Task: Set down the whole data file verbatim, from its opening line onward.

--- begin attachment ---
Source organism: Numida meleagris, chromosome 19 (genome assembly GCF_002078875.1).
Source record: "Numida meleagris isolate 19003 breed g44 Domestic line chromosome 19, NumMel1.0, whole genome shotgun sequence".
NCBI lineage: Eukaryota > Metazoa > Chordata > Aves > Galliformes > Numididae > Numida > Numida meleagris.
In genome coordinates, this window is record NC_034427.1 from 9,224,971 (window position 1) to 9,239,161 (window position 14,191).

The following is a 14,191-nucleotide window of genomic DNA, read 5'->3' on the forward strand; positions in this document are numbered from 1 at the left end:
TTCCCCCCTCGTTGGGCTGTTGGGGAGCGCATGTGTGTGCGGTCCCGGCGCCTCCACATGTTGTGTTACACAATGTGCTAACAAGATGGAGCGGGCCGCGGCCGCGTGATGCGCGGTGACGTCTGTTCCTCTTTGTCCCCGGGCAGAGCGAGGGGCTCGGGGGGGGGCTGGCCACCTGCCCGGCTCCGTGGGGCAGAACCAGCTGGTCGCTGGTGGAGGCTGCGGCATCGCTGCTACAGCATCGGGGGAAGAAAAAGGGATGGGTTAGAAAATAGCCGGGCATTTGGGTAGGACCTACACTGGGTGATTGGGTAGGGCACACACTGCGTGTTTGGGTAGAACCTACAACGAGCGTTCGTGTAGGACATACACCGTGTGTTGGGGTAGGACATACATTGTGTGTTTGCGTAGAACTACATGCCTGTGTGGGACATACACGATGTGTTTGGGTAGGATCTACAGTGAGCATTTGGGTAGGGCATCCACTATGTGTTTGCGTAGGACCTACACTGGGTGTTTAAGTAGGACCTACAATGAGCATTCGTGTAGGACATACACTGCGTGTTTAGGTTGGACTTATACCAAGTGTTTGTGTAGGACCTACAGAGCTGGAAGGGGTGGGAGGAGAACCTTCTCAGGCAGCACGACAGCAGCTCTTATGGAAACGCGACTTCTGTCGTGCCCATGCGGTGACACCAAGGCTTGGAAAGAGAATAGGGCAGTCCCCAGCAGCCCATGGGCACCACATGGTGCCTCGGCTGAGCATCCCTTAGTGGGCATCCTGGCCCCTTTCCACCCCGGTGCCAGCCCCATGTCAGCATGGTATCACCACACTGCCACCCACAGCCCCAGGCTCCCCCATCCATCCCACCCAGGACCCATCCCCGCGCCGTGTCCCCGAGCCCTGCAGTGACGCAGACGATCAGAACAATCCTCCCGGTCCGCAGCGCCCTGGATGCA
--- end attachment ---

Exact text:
Source organism: Numida meleagris, chromosome 19 (genome assembly GCF_002078875.1).
Source record: "Numida meleagris isolate 19003 breed g44 Domestic line chromosome 19, NumMel1.0, whole genome shotgun sequence".
NCBI lineage: Eukaryota > Metazoa > Chordata > Aves > Galliformes > Numididae > Numida > Numida meleagris.
In genome coordinates, this window is record NC_034427.1 from 9,224,971 (window position 1) to 9,239,161 (window position 14,191).

The following is a 14,191-nucleotide window of genomic DNA, read 5'->3' on the forward strand; positions in this document are numbered from 1 at the left end:
TTCCCCCCTCGTTGGGCTGTTGGGGAGCGCATGTGTGTGCGGTCCCGGCGCCTCCACATGTTGTGTTACACAATGTGCTAACAAGATGGAGCGGGCCGCGGCCGCGTGATGCGCGGTGACGTCTGTTCCTCTTTGTCCCCGGGCAGAGCGAGGGGCTCGGGGGGGGGCTGGCCACCTGCCCGGCTCCGTGGGGCAGAACCAGCTGGTCGCTGGTGGAGGCTGCGGCATCGCTGCTACAGCATCGGGGGAAGAAAAAGGGATGGGTTAGAAAATAGCCGGGCATTTGGGTAGGACCTACACTGGGTGATTGGGTAGGGCACACACTGCGTGTTTGGGTAGAACCTACAACGAGCGTTCGTGTAGGACATACACCGTGTGTTGGGGTAGGACATACATTGTGTGTTTGCGTAGAACTACATGCCTGTGTGGGACATACACGATGTGTTTGGGTAGGATCTACAGTGAGCATTTGGGTAGGGCATCCACTATGTGTTTGCGTAGGACCTACACTGGGTGTTTAAGTAGGACCTACAATGAGCATTCGTGTAGGACATACACTGCGTGTTTAGGTTGGACTTATACCAAGTGTTTGTGTAGGACCTACAGAGCTGGAAGGGGTGGGAGGAGAACCTTCTCAGGCAGCACGACAGCAGCTCTTATGGAAACGCGACTTCTGTCGTGCCCATGCGGTGACACCAAGGCTTGGAAAGAGAATAGGGCAGTCCCCAGCAGCCCATGGGCACCACATGGTGCCTCGGCTGAGCATCCCTTAGTGGGCATCCTGGCCCCTTTCCACCCCGGTGCCAGCCCCATGTCAGCATGGTATCACCACACTGCCACCCACAGCCCCAGGCTCCCCCATCCATCCCACCCAGGACCCATCCCCGCGCCGTGTCCCCGAGCCCTGCAGTGACGCAGACGATCAGAACAATCCTCCCGGTCCGCAGCGCCCTGGATGCA